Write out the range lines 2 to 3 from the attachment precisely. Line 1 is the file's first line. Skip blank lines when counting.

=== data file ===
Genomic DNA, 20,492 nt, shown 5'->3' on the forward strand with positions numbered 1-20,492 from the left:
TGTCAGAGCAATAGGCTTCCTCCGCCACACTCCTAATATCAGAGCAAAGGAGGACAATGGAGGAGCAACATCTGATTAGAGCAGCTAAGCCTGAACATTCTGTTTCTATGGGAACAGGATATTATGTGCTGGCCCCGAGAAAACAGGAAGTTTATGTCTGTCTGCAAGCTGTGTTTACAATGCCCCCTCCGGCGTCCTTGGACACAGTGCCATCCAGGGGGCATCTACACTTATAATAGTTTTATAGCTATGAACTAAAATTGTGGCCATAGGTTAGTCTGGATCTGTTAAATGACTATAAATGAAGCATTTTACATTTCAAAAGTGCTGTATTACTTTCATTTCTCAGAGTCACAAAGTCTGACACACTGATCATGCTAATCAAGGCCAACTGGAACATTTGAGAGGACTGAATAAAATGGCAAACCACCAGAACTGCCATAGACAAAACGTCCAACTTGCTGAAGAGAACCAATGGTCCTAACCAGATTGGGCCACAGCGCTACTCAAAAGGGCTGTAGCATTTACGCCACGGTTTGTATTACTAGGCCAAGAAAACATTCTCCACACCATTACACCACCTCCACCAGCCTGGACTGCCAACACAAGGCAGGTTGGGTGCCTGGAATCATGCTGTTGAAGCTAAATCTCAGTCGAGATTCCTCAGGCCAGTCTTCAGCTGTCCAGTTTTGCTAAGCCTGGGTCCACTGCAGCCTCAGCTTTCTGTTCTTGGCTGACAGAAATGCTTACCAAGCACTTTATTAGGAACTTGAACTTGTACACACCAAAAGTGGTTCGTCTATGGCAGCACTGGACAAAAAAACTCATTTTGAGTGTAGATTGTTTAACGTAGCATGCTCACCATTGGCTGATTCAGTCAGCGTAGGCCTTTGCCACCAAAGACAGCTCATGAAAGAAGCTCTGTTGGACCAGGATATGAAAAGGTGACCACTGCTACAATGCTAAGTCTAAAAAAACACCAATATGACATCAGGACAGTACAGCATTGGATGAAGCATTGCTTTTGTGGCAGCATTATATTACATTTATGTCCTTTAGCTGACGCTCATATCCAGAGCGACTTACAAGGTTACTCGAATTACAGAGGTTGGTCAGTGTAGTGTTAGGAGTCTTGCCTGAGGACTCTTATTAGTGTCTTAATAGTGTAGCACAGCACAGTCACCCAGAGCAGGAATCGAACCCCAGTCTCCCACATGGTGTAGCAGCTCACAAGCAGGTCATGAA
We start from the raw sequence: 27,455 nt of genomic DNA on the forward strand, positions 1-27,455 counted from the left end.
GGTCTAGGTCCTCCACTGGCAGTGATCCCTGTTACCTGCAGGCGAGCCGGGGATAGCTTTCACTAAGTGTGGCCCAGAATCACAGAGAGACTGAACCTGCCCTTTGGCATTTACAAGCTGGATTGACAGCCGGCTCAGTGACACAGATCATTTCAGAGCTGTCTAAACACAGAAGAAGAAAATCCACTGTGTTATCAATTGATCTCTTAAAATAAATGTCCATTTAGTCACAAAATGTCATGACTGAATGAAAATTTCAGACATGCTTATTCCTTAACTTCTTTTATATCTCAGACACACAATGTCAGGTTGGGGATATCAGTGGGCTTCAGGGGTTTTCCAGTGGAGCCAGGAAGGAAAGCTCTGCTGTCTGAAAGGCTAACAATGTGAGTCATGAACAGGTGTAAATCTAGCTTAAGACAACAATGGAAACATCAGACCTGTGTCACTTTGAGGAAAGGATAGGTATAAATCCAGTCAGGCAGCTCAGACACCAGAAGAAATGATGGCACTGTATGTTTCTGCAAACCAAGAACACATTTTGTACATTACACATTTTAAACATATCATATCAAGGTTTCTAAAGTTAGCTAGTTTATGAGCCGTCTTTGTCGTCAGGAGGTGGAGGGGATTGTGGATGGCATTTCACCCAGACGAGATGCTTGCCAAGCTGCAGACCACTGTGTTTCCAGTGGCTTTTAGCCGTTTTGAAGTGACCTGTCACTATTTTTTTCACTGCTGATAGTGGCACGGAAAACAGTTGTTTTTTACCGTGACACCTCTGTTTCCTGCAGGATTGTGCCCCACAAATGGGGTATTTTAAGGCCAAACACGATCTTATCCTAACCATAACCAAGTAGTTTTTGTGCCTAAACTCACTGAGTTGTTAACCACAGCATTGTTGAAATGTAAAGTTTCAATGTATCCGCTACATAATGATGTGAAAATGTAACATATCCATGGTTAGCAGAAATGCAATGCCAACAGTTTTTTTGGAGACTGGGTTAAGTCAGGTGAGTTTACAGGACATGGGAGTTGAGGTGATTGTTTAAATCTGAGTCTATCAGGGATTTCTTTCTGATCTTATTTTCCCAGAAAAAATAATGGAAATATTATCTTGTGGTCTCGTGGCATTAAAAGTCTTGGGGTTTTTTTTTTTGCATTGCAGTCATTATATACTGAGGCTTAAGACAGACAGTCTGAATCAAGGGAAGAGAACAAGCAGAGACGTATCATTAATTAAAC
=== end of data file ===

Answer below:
TGTCAGAGCAATAGGCTTCCTCCGCCACACTCCTAATATCAGAGCAAAGGAGGACAATGGAGGAGCAACATCTGATTAGAGCAGCTAAGCCTGAACATTCTGTTTCTATGGGAACAGGATATTATGTGCTGGCCCCGAGAAAACAGGAAGTTTATGTCTGTCTGCAAGCTGTGTTTACAATGCCCCCTCCGGCGTCCTTGGACACAGTGCCATCCAGGGGGCATCTACACTTATAATAGTTTTATAGCTATGAACTAAAATTGTGGCCATAGGTTAGTCTGGATCTGTTAAATGACTATAAATGAAGCATTTTACATTTCAAAAGTGCTGTATTACTTTCATTTCTCAGAGTCACAAAGTCTGACACACTGATCATGCTAATCAAGGCCAACTGGAACATTTGAGAGGACTGAATAAAATGGCAAACCACCAGAACTGCCATAGACAAAACGTCCAACTTGCTGAAGAGAACCAATGGTCCTAACCAGATTGGGCCACAGCGCTACTCAAAAGGGCTGTAGCATTTACGCCACGGTTTGTATTACTAGGCCAAGAAAACATTCTCCACACCATTACACCACCTCCACCAGCCTGGACTGCCAACACAAGGCAGGTTGGGTGCCTGGAATCATGCTGTTGAAGCTAAATCTCAGTCGAGATTCCTCAGGCCAGTCTTCAGCTGTCCAGTTTTGCTAAGCCTGGGTCCACTGCAGCCTCAGCTTTCTGTTCTTGGCTGACAGAAATGCTTACCAAGCACTTTATTAGGAACTTGAACTTGTACACACCAAAAGTGGTTCGTCTATGGCAGCACTGGACAAAAAAACTCATTTTGAGTGTAGATTGTTTAACGTAGCATGCTCACCATTGGCTGATTCAGTCAGCGTAGGCCTTTGCCACCAAAGACAGCTCATGAAAGAAGCTCTGTTGGACCAGGATATGAAAAGGTGACCACTGCTACAATGCTAAGTCTAAAAAAACACCAATATGACATCAGGACAGTACAGCATTGGATGAAGCATTGCTTTTGTGGCAGCATTATATTACATTTATGTCCTTTAGCTGACGCTCATATCCAGAGCGACTTACAAGGTTACTCGAATTACAGAGGTTGGTCAGTGTAGTGTTAGGAGTCTTGCCTGAGGACTCTTATTAGTGTCTTAATAGTGTAGCACAGCACAGTCACCCAGAGCAGGAATCGAACCCCAGTCTCCCACATGGTGTAGCAGCTCACAAGCAGGTCATGAA
We start from the raw sequence: 27,455 nt of genomic DNA on the forward strand, positions 1-27,455 counted from the left end.